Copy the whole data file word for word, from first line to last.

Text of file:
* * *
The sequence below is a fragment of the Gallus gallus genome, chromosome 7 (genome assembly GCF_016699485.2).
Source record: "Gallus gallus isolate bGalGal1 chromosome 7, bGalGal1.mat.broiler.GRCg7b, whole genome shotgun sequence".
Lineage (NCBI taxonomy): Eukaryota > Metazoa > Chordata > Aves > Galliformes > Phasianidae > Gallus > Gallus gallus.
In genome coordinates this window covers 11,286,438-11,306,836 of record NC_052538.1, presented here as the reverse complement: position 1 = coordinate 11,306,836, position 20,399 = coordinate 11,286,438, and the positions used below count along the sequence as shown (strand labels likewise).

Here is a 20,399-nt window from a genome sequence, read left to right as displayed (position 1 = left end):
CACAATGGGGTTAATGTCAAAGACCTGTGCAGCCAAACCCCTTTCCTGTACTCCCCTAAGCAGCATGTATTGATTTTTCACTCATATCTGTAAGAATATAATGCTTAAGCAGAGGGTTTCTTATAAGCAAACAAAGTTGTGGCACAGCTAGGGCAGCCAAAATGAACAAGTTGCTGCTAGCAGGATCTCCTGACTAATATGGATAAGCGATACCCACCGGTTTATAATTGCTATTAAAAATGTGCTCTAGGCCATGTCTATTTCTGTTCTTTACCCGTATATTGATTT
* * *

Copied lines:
The sequence below is a fragment of the Gallus gallus genome, chromosome 7 (genome assembly GCF_016699485.2).
Source record: "Gallus gallus isolate bGalGal1 chromosome 7, bGalGal1.mat.broiler.GRCg7b, whole genome shotgun sequence".
Lineage (NCBI taxonomy): Eukaryota > Metazoa > Chordata > Aves > Galliformes > Phasianidae > Gallus > Gallus gallus.
In genome coordinates this window covers 11,286,438-11,306,836 of record NC_052538.1, presented here as the reverse complement: position 1 = coordinate 11,306,836, position 20,399 = coordinate 11,286,438, and the positions used below count along the sequence as shown (strand labels likewise).

Here is a 20,399-nt window from a genome sequence, read left to right as displayed (position 1 = left end):
CACAATGGGGTTAATGTCAAAGACCTGTGCAGCCAAACCCCTTTCCTGTACTCCCCTAAGCAGCATGTATTGATTTTTCACTCATATCTGTAAGAATATAATGCTTAAGCAGAGGGTTTCTTATAAGCAAACAAAGTTGTGGCACAGCTAGGGCAGCCAAAATGAACAAGTTGCTGCTAGCAGGATCTCCTGACTAATATGGATAAGCGATACCCACCGGTTTATAATTGCTATTAAAAATGTGCTCTAGGCCATGTCTATTTCTGTTCTTTACCCGTATATTGATTT